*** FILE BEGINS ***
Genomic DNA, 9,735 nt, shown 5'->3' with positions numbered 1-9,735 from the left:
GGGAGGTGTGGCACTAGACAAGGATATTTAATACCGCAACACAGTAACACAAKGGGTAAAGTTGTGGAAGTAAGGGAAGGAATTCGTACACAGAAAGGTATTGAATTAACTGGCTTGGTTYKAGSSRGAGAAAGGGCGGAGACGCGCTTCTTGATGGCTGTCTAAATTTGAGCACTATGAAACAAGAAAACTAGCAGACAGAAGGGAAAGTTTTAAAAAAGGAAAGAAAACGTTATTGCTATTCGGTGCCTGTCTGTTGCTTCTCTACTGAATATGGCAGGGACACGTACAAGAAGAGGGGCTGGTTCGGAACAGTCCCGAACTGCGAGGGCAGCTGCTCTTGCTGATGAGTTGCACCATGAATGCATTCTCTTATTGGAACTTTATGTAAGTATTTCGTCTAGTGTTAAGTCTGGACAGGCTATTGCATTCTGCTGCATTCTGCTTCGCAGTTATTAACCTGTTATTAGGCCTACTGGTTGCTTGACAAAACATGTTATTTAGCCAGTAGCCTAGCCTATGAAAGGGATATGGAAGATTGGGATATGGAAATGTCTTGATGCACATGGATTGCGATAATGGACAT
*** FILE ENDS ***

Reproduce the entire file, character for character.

Genomic DNA, 9,735 nt, shown 5'->3' with positions numbered 1-9,735 from the left:
GGGAGGTGTGGCACTAGACAAGGATATTTAATACCGCAACACAGTAACACAAKGGGTAAAGTTGTGGAAGTAAGGGAAGGAATTCGTACACAGAAAGGTATTGAATTAACTGGCTTGGTTYKAGSSRGAGAAAGGGCGGAGACGCGCTTCTTGATGGCTGTCTAAATTTGAGCACTATGAAACAAGAAAACTAGCAGACAGAAGGGAAAGTTTTAAAAAAGGAAAGAAAACGTTATTGCTATTCGGTGCCTGTCTGTTGCTTCTCTACTGAATATGGCAGGGACACGTACAAGAAGAGGGGCTGGTTCGGAACAGTCCCGAACTGCGAGGGCAGCTGCTCTTGCTGATGAGTTGCACCATGAATGCATTCTCTTATTGGAACTTTATGTAAGTATTTCGTCTAGTGTTAAGTCTGGACAGGCTATTGCATTCTGCTGCATTCTGCTTCGCAGTTATTAACCTGTTATTAGGCCTACTGGTTGCTTGACAAAACATGTTATTTAGCCAGTAGCCTAGCCTATGAAAGGGATATGGAAGATTGGGATATGGAAATGTCTTGATGCACATGGATTGCGATAATGGACAT